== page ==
Dutchman Hendrik Taatgen and Brian Ambrosio, his Australian assistant, were forced from their car on Wednesday morning as they headed for work for the last day of term before Christmas holidays.

Armed men leapt from cars to snatch the principal and vice-principal of the English-speaking private American School in northern Gaza.

They were freed following the intervention of a politician from the Popular Front for the Liberation of Palestine (PFLP). 

Armed members of the PFLP claimed responsibility for the kidnappings as a way of pushing for the release of jailed leaders.

Militant pressure

The two men looked unruffled after their release, shaking hands with joyful students who had gathered to protest against the kidnapping. The men made no comment.

The PFLP has said the abduction took place to pressure the Palestinian Authority to release leaders jailed in the West Bank town of Jericho for killing an Israeli cabinet minister in 2001.

The PFLP leaders are guarded under US and British supervision.

The abductions are the latest in a string of kidnappings in the Gaza Strip where armed men, acting in the name of resistance against Israel, frequently operate beyond the law.

It is the first time that the PFLP has been involved.

Hader Abdul Shafi, the head of the Palestinian Red Crescent Society, said: "This is unacceptable aggression, they are criminals."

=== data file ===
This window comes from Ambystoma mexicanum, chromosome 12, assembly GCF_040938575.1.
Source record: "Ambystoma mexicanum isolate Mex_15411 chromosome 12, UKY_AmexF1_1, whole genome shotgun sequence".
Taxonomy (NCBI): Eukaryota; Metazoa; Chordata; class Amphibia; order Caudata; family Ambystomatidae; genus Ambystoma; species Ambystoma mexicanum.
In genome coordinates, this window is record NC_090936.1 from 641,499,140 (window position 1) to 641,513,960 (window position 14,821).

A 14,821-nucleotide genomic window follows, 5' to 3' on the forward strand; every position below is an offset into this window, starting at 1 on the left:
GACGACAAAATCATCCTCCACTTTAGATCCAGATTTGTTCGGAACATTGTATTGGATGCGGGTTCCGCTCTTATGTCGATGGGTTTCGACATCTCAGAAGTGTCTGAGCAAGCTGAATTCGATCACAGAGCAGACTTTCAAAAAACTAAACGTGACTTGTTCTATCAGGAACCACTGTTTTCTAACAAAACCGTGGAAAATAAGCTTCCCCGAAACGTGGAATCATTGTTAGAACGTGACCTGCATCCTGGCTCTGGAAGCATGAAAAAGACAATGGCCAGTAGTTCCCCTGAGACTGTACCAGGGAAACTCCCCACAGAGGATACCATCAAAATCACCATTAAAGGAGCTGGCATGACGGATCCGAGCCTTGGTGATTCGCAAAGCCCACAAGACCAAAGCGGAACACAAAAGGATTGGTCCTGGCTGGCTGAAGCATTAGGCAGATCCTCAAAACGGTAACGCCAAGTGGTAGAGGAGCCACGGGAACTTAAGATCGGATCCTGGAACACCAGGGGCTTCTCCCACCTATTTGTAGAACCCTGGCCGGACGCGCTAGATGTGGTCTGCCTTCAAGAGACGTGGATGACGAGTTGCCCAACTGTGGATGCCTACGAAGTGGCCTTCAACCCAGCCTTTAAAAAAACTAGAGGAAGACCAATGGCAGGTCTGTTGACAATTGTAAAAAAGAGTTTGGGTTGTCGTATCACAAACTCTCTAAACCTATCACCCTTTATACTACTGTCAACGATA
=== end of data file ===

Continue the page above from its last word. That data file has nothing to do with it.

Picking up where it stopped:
Marxist roots

Similar kidnappings have often been resolved within hours and the captives released unharmed, but they are an embarrassment for Mahmoud Abbas, the Palestinian president.

Lawlessness in Gaza has been an
embarrassment for Abbas

The PFLP has Marxist roots and opposes peace talks with Israel. The group, which was at the forefront of air hijackings in the 1960s and 1970s, is part of Abbas's umbrella Palestine Liberation Organisation.

PFLP leaders detained in Jericho include Ahmed Saadat and others behind the assassination of an ultranationalist Israeli cabinet minister.

The PFLP had said that killing was to avenge the death of one of its own leaders.

Chaos has intensified in the Gaza Strip since Israel completed its withdrawal of troops and settlers from the territory in September after 38 years of occupation.

Abbas's failure to bring order is widely seen as a factor that could help to boost the conservative Islamic movement, Hamas, ahead in parliamentary elections set for 25 January.